EU Economy in the Japanization Trap? （Jiang Shixue）
How can we say a country is caught in a debt crisis or not? There is no definite definition. The former Italian Prime Minister Berlusconi was reported to say that Italy did not have a debt crisis because restaurants in his country were filled with diners.
Sadly, neither is there a well-recognized definition of resolving the European debt crisis. When you say the debt crisis is over, do you mean gaining positive GDP growth rate? Or lowering the debt/GDP ratio and fiscal deficit/GDP ratio to the targets set in the European Union’s Stability and Growth Pact, i.e., 60% and 3%, respectively? Or a drop of the ten-year bond spread below 6%? Or no more bail-out? Or no more angry demonstrations in the central square of the capital city? Or no news coverage of the debt crisis by the Wall Street Journal, Financial Times, CNN, etc.?
Despite the nonexistence of a definition, we still can conclude that the European debt crisis is almost out of the woods. Even in Greece, the source of the European debt crisis, a sigh of relief was already there.
But recovery of the EU economy has been quite disappointing. As a matter of fact, the EU economy seems to be in the danger of suffering from Japanization, whose symptoms include sluggish economic growth, low inflation (deflation), and heavy debt burden. Alan Wheatley, Global Economics Correspondent of the Reuters, once said that Eurozone governments would find it tough to keep the ugly new word “Japanization” out of their lexicon.
Many economists suggest that feeble economic growth is the core of the Japanization trap. If the EU wishes to avoid the trap, it needs to jump-start the economy as soon as possible.
Weak economic growth has also affected employment. In some countries, particularly in Greece and Spain, unemployment rate stand as high as more than 20% and youth unemployment at 50%, thus worsening social problems.
Disaffection with the economic and social situation could explain why the anti-establishment parties in quite a few EU members got wide-spread support during European Parliament election in May 2014.
The European Central Bank (ECB) has the obligation to boost the economy. On 5 June, 2014, it lowered the main refinancing rate to 0.15%, the marginal lending rate to 0.40%, and the Deposit Facility Rate to minus 0.10%. Other measures included offering long term loans to commercial banks at cheap rates until 2018.
On 4 September, 2014, the ECB took another bold step. These rates were cut to 0.05%, 0.30% and -0.20% respectively, and it was stated that the lower bound had now been reached. Benoît Cœuré, Member of the Executive Board of the ECB, said, “With these measures, we entered practically uncharted territory.”
The ECB is the first major central bank to introduce negative interest rates. Will the policy tool be effective to stimulate the EU economy?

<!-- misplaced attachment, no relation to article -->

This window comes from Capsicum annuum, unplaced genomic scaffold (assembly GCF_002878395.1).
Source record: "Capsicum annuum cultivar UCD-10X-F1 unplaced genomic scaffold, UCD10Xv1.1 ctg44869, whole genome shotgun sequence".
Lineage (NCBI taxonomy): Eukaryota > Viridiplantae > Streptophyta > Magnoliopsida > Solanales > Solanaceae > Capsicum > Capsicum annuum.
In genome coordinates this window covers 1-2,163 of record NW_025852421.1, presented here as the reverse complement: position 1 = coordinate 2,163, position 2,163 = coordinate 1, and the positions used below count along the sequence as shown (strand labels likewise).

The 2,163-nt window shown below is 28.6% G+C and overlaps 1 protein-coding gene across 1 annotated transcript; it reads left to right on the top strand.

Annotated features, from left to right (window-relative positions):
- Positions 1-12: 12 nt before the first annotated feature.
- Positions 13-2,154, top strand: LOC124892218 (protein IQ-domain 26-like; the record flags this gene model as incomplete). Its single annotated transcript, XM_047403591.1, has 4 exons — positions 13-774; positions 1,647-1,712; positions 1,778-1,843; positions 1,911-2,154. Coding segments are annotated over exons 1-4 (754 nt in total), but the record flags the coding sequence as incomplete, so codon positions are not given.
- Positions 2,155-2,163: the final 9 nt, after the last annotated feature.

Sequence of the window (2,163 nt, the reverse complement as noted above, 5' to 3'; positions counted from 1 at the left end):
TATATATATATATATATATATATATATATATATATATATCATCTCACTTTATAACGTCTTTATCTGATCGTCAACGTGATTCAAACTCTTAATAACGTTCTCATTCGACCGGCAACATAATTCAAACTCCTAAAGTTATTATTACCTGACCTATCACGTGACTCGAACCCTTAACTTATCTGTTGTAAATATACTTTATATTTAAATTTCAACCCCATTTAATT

While some economists note that negative interest rate is not a guarantee to provide the massive impulse needed for stronger recovery, many others believe that the ECB action will bolster liquidity and loans to businesses by persuading commercial banks to borrow more funds.
Interesting enough, in Germany where economic growth is far higher than the rest of the other EU members, there is widespread aversion to low interest rates. Many Germans argue that the ECB’s mandate is to ensure price stability by aiming for an inflation rate of below 2% over the medium term.
Everybody knows that central banks of the US, Britain and Japan have applied quantitative easing (QE) to create money to buy financial assets for the purpose of fight against deflation, with varying degrees of success. Why does the ECB refuse to adopt QE? One of the major reasons, as the Economist (August 2, 2014, p. 58.) suggested, is that banks rather than markets dominates the provision of credit in the Euro area.
According to economics text book, growth of any economy relies on three engines, i.e., investment, consumption and export. Therefore, we should not forget the important role of expanding EU exports.
It is still in everybody’s fresh memory that China offered a helping hand for the EU after the debt crisis broke out. China purchased bonds of Greece, Spain, Italy, etc., made more investment in the EU, imported more products from there, and even agreed to offer more resources to the IMF, which was part of the “Troika” bailing out Greece, Portugal and Ireland, along the European Commission and the ECB. Now China and other emerging economies can also help the EU to speed up its economic recovery.
Finally, it is important to point out that, for the time being, although the EU economy seems to be faced with the danger of falling into the Japanization trap, in the longer run, its growth prospects should not be pessimistic. We should not underestimate the EU’s solid economic foundation, its strong competitiveness on the world economic stage and its capacity to produce and export.
The EU’s economy will be Phenix Nirvana.
（Contant Jiang Shixue：firstname.lastname@example.org）
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